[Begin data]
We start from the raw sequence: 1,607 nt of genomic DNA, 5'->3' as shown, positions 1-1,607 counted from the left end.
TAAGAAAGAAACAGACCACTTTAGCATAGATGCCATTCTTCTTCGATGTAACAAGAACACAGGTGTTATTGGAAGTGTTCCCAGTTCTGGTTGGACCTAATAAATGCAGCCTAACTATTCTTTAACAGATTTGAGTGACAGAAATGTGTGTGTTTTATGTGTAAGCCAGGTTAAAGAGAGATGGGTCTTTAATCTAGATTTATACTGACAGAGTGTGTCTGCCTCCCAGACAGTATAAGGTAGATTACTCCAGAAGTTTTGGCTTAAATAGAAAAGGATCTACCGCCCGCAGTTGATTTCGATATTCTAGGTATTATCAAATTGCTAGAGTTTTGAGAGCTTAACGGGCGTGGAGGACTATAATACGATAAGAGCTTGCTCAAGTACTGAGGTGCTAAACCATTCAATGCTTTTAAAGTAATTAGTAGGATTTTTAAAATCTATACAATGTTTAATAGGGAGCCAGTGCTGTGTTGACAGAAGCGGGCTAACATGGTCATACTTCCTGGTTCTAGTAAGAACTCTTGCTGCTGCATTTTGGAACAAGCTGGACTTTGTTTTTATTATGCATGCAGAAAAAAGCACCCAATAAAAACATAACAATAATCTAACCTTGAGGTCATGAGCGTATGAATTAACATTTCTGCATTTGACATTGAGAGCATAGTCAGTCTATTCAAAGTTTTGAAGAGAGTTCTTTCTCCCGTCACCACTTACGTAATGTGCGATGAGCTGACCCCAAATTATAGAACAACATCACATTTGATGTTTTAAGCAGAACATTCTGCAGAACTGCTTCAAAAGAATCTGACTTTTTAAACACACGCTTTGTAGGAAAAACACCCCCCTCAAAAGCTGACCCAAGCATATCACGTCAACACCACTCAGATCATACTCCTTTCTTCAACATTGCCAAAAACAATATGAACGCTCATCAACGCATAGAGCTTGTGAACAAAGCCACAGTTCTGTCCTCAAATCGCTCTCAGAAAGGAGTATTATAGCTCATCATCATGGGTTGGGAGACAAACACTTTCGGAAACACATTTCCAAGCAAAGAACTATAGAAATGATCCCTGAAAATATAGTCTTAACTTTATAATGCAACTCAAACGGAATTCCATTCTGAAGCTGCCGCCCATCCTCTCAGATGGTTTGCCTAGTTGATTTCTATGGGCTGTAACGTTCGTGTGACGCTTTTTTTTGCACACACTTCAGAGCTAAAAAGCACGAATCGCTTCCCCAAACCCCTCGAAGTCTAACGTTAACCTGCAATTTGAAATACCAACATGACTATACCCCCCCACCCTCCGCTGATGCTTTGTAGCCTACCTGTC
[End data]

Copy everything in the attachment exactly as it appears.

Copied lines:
We start from the raw sequence: 1,607 nt of genomic DNA, 5'->3' as shown, positions 1-1,607 counted from the left end.
TAAGAAAGAAACAGACCACTTTAGCATAGATGCCATTCTTCTTCGATGTAACAAGAACACAGGTGTTATTGGAAGTGTTCCCAGTTCTGGTTGGACCTAATAAATGCAGCCTAACTATTCTTTAACAGATTTGAGTGACAGAAATGTGTGTGTTTTATGTGTAAGCCAGGTTAAAGAGAGATGGGTCTTTAATCTAGATTTATACTGACAGAGTGTGTCTGCCTCCCAGACAGTATAAGGTAGATTACTCCAGAAGTTTTGGCTTAAATAGAAAAGGATCTACCGCCCGCAGTTGATTTCGATATTCTAGGTATTATCAAATTGCTAGAGTTTTGAGAGCTTAACGGGCGTGGAGGACTATAATACGATAAGAGCTTGCTCAAGTACTGAGGTGCTAAACCATTCAATGCTTTTAAAGTAATTAGTAGGATTTTTAAAATCTATACAATGTTTAATAGGGAGCCAGTGCTGTGTTGACAGAAGCGGGCTAACATGGTCATACTTCCTGGTTCTAGTAAGAACTCTTGCTGCTGCATTTTGGAACAAGCTGGACTTTGTTTTTATTATGCATGCAGAAAAAAGCACCCAATAAAAACATAACAATAATCTAACCTTGAGGTCATGAGCGTATGAATTAACATTTCTGCATTTGACATTGAGAGCATAGTCAGTCTATTCAAAGTTTTGAAGAGAGTTCTTTCTCCCGTCACCACTTACGTAATGTGCGATGAGCTGACCCCAAATTATAGAACAACATCACATTTGATGTTTTAAGCAGAACATTCTGCAGAACTGCTTCAAAAGAATCTGACTTTTTAAACACACGCTTTGTAGGAAAAACACCCCCCTCAAAAGCTGACCCAAGCATATCACGTCAACACCACTCAGATCATACTCCTTTCTTCAACATTGCCAAAAACAATATGAACGCTCATCAACGCATAGAGCTTGTGAACAAAGCCACAGTTCTGTCCTCAAATCGCTCTCAGAAAGGAGTATTATAGCTCATCATCATGGGTTGGGAGACAAACACTTTCGGAAACACATTTCCAAGCAAAGAACTATAGAAATGATCCCTGAAAATATAGTCTTAACTTTATAATGCAACTCAAACGGAATTCCATTCTGAAGCTGCCGCCCATCCTCTCAGATGGTTTGCCTAGTTGATTTCTATGGGCTGTAACGTTCGTGTGACGCTTTTTTTTGCACACACTTCAGAGCTAAAAAGCACGAATCGCTTCCCCAAACCCCTCGAAGTCTAACGTTAACCTGCAATTTGAAATACCAACATGACTATACCCCCCCACCCTCCGCTGATGCTTTGTAGCCTACCTGTC